Feeling a post-leg day feel
My body’s back — hey ya my body’s back
The Monday work-day felt long enough that as I headed to Starbucks for reinforcements after, I thought it was Wednesday. Even more shocking was my realization that I hadn’t written anything to post here in another week — which was an entirely different world way back then. But here we are from Valentines to war in what feels like another surreal passage of time. My reminders to just simply breathe result in a weird spasm in my chest that I need to remind myself there is no need to check WebMD to find out if pectoral and shoulder spasm is a sign of heart attack.
This last week did find me losing the brace, officially. As the doctor scolded me for not recalling (while on morphine in the hospital after a night of no sleep) that he didn’t believe in bracing and only wear it if I got comfort in doing so. Say whhhaaaaat? But, I did it. And I can drive, again. And I can bend, lift, and twist, again. I can start PT, again. I have my body back, no longer hostage to the first phase of healing.
Yesterday, I set out in the morning to start cleaning my office and making the space for my art studio. This will free up the needed space in the spare room (aka the unofficial gym) for PT and general working out. I got about halfway done before I needed a break and spent an hour coloring and playing school with Winter. Playing school is a new one — but I’m going with it even if she informed me I was going to hell for swearing on a Sunday.
Waking up today I had a familiar feeling in my quads: post leg day soreness. It became more apparent as I descended the stairs in the morning pathway to coffee. Standing up from my desk — ouch-y. Climbing the stairs? What the hell was I thinking? And I’m only halfway through with the office. Worse still, I’m actually proud of the soreness, though I’d have preferred if I was leg pressing 700 pounds and squatting a solid 150 pounds rather than just picking things up from the floor. And when I say picking up things, I mean like stuff that was no more than 5–7 pounds.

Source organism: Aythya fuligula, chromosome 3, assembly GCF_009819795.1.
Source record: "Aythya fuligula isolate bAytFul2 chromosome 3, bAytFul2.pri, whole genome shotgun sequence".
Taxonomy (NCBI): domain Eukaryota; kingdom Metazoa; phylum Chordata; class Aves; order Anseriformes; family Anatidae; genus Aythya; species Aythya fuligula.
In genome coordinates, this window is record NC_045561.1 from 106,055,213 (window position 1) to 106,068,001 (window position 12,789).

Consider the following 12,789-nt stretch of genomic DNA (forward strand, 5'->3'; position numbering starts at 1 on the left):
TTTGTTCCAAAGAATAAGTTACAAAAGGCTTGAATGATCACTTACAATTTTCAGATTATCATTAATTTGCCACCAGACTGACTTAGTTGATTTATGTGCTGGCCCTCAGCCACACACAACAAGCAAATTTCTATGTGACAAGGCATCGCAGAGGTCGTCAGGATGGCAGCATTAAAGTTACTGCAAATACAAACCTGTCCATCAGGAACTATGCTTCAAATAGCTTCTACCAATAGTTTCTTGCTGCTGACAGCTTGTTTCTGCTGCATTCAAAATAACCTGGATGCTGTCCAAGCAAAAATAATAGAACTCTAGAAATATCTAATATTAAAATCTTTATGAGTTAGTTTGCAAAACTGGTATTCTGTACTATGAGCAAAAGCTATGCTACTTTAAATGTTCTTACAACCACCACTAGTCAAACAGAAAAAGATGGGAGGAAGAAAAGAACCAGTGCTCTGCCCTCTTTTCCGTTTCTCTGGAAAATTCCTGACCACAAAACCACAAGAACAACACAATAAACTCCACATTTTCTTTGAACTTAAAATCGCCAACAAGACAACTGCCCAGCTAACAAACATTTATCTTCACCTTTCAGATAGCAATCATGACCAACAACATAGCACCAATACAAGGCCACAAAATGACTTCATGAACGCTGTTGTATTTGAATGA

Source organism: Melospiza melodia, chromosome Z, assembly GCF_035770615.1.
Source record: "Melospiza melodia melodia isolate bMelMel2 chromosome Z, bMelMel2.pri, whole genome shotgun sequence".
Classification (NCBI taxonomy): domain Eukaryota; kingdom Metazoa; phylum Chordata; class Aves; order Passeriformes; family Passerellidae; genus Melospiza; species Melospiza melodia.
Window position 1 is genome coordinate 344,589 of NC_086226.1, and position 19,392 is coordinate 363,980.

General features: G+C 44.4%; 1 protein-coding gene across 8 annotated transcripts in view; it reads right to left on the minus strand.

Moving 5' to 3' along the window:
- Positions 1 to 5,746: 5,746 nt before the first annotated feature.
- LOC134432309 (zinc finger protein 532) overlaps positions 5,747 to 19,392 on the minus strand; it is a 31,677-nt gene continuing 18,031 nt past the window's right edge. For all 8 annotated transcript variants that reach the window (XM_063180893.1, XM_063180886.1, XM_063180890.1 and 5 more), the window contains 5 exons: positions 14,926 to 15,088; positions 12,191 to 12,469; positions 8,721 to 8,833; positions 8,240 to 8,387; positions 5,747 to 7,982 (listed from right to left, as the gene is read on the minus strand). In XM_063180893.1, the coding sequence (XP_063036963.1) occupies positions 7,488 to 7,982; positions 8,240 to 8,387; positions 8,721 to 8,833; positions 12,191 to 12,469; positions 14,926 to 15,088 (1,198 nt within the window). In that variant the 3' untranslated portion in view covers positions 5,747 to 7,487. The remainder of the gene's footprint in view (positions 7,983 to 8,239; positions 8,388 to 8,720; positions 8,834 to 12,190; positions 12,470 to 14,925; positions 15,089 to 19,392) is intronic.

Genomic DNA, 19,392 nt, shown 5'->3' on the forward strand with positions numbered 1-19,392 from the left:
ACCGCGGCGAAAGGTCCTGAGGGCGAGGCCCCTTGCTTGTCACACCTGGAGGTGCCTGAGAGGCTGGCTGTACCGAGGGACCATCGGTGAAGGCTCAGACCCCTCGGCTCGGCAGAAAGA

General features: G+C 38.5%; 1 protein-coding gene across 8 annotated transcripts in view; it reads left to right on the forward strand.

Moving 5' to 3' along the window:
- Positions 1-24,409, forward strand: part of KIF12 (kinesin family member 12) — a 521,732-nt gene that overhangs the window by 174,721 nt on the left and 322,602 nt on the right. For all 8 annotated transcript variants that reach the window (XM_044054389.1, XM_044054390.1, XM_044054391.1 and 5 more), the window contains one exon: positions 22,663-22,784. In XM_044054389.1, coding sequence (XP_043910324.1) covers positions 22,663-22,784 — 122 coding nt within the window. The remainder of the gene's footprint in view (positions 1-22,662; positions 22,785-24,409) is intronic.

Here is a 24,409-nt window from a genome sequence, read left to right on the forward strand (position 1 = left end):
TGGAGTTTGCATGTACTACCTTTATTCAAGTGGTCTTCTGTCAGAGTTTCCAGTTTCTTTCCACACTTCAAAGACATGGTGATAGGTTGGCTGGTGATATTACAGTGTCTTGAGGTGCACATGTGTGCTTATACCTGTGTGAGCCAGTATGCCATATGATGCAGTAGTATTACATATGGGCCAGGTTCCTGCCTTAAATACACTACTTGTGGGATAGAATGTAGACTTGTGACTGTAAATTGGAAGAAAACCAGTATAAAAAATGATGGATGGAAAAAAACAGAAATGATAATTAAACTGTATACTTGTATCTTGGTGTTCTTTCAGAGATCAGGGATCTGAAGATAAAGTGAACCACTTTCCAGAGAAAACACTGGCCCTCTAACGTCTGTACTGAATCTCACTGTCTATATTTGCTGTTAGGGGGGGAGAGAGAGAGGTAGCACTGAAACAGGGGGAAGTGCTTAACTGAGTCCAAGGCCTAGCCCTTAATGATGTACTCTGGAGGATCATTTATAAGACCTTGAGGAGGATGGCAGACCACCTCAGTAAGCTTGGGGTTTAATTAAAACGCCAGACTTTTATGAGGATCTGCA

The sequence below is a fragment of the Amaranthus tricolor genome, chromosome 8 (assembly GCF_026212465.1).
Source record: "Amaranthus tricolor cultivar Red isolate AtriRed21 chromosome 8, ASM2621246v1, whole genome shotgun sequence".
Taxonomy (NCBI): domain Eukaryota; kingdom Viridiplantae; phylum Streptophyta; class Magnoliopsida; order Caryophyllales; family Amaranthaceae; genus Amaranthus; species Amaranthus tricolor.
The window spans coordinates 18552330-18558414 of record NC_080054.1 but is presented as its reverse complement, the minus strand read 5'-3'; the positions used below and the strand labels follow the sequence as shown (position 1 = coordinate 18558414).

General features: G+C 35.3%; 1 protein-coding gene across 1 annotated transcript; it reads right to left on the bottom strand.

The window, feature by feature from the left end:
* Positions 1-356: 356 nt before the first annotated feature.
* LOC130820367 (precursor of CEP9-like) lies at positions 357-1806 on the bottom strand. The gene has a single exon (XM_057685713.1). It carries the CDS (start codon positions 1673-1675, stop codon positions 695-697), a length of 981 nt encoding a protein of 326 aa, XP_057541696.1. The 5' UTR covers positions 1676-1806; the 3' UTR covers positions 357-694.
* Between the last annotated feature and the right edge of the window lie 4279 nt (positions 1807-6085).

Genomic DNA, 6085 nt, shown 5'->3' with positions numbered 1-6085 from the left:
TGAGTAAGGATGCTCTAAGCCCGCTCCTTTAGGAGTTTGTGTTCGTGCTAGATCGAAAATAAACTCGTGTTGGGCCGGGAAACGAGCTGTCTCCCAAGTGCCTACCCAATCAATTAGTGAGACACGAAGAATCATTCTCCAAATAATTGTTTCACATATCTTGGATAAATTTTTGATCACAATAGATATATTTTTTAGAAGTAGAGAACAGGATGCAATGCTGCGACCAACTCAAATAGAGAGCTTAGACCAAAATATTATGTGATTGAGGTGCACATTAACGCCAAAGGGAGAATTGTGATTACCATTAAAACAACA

So maybe I’m not ready for yoga for another week, but I will start PT this week and I truly cannot wait. The evening after the doctor appointment, Winter and I had a dance party via video chat. She was just as excited as I was that I could dance with her, she gave me detailed instructions on exactly I could simply put my foot behind my head in three easy steps. I think I was laughing too hard on the inside to explain adequately that I couldn’t do that before surgery. Fortunately, she’s not easily deterred and was happy to demonstrate all manners of flexibility that I would have envied even at seven years.
It is nice, despite a serious lack of flexibility to be able to put on lace up shoes, wear clothes that don’t have to fit with a brace on, and generally, be able to pick up a cat or my phone when I drop it on my foot. Being able to shave my legs properly has also been a huge perk. Of course, the job of litter landed back to me days before the brace came off, so everything with balance.
When I’m asked, and I often am, would I do this surgery again, I don’t even pause when I say yes. For all my complaints about restrictions and braces, I woke up from surgery with no back pain (surgery pain, yes). My upper back has been stiff and sore in compensation but is starting to loosen up. I still need muscle relaxers as I will get some cramping and nerve pain as things are still healing, but after getting to see the x-rays with the hardware holding me up I’m amazed that’s the extent of it just two months out.
So, I guess when I fill out the PT paperwork this week, and I get to the line about my desired outcomes with therapy, I shall list the ability to put my foot behind my head, but I’ll settle for the ability to sit comfortably cross-legged, reach the floor again when I bend down, and not feel like I had a full leg day after working in the office for an hour and half.